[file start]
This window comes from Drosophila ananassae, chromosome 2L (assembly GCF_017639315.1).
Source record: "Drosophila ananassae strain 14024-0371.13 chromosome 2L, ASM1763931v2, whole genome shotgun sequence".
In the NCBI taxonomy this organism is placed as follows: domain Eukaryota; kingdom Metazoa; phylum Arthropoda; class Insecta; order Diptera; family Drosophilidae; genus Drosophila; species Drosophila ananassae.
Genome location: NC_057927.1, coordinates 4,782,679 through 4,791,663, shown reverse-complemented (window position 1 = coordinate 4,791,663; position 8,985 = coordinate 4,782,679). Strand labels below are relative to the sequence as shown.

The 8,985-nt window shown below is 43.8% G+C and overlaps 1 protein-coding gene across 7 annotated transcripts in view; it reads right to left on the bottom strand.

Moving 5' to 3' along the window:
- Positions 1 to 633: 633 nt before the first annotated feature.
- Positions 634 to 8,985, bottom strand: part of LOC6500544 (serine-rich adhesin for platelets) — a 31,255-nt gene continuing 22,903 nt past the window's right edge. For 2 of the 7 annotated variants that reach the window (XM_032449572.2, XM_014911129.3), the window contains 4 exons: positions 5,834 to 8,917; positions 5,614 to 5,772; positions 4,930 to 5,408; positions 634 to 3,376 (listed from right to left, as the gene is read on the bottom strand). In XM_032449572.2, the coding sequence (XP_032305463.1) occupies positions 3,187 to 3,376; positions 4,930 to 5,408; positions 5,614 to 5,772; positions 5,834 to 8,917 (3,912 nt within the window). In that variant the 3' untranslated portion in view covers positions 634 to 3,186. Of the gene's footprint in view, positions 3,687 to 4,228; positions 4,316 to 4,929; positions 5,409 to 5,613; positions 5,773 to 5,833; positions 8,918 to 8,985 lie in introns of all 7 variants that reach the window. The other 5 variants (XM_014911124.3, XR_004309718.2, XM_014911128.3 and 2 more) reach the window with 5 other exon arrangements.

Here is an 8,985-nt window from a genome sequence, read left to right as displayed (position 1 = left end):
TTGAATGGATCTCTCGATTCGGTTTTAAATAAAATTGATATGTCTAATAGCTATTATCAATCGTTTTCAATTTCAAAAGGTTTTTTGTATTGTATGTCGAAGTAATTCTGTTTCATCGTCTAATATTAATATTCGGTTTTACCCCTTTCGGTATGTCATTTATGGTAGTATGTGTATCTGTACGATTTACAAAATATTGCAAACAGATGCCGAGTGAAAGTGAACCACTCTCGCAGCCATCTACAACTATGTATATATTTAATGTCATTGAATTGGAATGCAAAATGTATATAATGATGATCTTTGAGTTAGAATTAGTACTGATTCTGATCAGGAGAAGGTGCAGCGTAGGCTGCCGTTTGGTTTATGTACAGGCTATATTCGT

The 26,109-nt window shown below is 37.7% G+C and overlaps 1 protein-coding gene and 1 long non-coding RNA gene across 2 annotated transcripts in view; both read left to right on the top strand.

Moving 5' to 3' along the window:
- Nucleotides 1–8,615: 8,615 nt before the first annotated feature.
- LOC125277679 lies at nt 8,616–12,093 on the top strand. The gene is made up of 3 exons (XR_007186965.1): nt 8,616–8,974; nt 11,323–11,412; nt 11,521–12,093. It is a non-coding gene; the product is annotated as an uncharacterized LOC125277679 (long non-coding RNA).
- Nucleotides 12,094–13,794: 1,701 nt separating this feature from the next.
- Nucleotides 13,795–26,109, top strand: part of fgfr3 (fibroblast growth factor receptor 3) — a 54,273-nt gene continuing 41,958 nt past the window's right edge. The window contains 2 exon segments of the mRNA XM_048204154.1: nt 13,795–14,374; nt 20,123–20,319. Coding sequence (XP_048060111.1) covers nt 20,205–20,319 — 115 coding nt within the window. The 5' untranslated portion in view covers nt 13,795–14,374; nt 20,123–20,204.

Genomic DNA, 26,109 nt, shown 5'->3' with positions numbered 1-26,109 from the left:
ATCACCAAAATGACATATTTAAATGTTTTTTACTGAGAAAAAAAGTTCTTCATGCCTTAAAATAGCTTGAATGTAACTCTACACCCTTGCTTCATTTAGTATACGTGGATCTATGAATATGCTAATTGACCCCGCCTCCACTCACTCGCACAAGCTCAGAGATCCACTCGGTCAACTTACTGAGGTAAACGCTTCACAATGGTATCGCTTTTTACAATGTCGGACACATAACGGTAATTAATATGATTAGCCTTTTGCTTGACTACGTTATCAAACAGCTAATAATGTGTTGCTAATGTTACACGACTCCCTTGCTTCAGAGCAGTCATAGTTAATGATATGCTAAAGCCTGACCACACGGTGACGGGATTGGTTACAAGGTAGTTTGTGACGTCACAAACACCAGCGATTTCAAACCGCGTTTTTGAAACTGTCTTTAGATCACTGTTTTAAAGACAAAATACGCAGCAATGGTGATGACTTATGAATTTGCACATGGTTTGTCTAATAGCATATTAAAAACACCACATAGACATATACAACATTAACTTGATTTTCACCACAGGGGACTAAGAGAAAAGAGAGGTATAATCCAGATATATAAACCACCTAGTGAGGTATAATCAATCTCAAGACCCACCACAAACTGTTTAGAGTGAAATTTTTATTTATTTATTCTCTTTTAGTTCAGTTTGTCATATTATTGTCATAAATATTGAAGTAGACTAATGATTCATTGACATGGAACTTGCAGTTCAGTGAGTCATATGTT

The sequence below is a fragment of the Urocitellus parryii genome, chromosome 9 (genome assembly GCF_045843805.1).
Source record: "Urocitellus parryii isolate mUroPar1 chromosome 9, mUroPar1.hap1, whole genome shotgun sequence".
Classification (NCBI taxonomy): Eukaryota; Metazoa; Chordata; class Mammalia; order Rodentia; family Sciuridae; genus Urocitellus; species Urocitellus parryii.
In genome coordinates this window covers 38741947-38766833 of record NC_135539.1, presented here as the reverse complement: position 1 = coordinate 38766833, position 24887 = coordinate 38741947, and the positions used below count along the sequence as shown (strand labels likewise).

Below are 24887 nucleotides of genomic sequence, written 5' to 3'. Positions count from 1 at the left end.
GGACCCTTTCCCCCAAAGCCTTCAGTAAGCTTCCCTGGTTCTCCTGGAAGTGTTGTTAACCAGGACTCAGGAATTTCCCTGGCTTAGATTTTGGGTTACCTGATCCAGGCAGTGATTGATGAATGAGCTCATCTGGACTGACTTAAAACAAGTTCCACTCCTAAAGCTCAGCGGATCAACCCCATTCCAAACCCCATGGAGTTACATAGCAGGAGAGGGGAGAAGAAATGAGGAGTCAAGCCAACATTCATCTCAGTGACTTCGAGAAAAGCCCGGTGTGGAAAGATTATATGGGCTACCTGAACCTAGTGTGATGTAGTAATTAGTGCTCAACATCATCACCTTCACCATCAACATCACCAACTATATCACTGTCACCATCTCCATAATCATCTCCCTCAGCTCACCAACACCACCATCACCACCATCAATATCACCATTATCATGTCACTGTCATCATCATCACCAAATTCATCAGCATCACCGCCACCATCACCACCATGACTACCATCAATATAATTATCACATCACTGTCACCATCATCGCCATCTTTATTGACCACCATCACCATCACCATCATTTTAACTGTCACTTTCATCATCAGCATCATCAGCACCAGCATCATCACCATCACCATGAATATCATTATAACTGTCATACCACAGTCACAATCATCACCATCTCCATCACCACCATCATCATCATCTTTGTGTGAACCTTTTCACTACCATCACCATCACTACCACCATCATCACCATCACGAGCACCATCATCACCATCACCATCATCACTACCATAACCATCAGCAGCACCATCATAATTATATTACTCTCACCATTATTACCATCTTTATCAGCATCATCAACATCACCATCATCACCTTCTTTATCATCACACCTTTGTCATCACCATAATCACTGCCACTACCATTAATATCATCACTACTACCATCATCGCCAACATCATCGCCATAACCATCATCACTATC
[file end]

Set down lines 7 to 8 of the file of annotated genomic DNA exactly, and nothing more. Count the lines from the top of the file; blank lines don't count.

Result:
- Positions 1 to 633: 633 nt before the first annotated feature.
- Positions 634 to 8,985, bottom strand: part of LOC6500544 (serine-rich adhesin for platelets) — a 31,255-nt gene continuing 22,903 nt past the window's right edge. For 2 of the 7 annotated variants that reach the window (XM_032449572.2, XM_014911129.3), the window contains 4 exons: positions 5,834 to 8,917; positions 5,614 to 5,772; positions 4,930 to 5,408; positions 634 to 3,376 (listed from right to left, as the gene is read on the bottom strand). In XM_032449572.2, the coding sequence (XP_032305463.1) occupies positions 3,187 to 3,376; positions 4,930 to 5,408; positions 5,614 to 5,772; positions 5,834 to 8,917 (3,912 nt within the window). In that variant the 3' untranslated portion in view covers positions 634 to 3,186. Of the gene's footprint in view, positions 3,687 to 4,228; positions 4,316 to 4,929; positions 5,409 to 5,613; positions 5,773 to 5,833; positions 8,918 to 8,985 lie in introns of all 7 variants that reach the window. The other 5 variants (XM_014911124.3, XR_004309718.2, XM_014911128.3 and 2 more) reach the window with 5 other exon arrangements.